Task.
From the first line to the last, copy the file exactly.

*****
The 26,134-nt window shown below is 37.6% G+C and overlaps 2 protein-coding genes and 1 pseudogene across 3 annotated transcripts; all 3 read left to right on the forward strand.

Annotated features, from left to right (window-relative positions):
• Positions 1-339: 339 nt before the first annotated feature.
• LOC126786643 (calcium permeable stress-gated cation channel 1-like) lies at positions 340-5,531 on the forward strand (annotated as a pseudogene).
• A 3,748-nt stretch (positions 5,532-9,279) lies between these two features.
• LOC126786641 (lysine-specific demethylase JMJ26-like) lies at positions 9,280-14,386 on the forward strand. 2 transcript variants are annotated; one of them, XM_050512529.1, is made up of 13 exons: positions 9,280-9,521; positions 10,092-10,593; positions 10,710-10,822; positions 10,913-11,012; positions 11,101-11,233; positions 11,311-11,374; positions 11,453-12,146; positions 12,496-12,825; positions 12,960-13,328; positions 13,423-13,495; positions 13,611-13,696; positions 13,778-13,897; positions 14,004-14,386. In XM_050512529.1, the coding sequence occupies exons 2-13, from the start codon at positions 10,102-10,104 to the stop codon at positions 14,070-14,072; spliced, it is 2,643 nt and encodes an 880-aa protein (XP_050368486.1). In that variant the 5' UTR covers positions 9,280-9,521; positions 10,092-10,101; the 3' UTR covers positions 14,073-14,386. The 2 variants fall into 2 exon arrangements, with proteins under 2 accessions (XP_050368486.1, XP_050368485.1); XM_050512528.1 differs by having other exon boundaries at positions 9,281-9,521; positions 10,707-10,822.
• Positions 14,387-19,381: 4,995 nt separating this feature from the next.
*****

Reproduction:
The 26,134-nt window shown below is 37.6% G+C and overlaps 2 protein-coding genes and 1 pseudogene across 3 annotated transcripts; all 3 read left to right on the forward strand.

Annotated features, from left to right (window-relative positions):
• Positions 1-339: 339 nt before the first annotated feature.
• LOC126786643 (calcium permeable stress-gated cation channel 1-like) lies at positions 340-5,531 on the forward strand (annotated as a pseudogene).
• A 3,748-nt stretch (positions 5,532-9,279) lies between these two features.
• LOC126786641 (lysine-specific demethylase JMJ26-like) lies at positions 9,280-14,386 on the forward strand. 2 transcript variants are annotated; one of them, XM_050512529.1, is made up of 13 exons: positions 9,280-9,521; positions 10,092-10,593; positions 10,710-10,822; positions 10,913-11,012; positions 11,101-11,233; positions 11,311-11,374; positions 11,453-12,146; positions 12,496-12,825; positions 12,960-13,328; positions 13,423-13,495; positions 13,611-13,696; positions 13,778-13,897; positions 14,004-14,386. In XM_050512529.1, the coding sequence occupies exons 2-13, from the start codon at positions 10,102-10,104 to the stop codon at positions 14,070-14,072; spliced, it is 2,643 nt and encodes an 880-aa protein (XP_050368486.1). In that variant the 5' UTR covers positions 9,280-9,521; positions 10,092-10,101; the 3' UTR covers positions 14,073-14,386. The 2 variants fall into 2 exon arrangements, with proteins under 2 accessions (XP_050368486.1, XP_050368485.1); XM_050512528.1 differs by having other exon boundaries at positions 9,281-9,521; positions 10,707-10,822.
• Positions 14,387-19,381: 4,995 nt separating this feature from the next.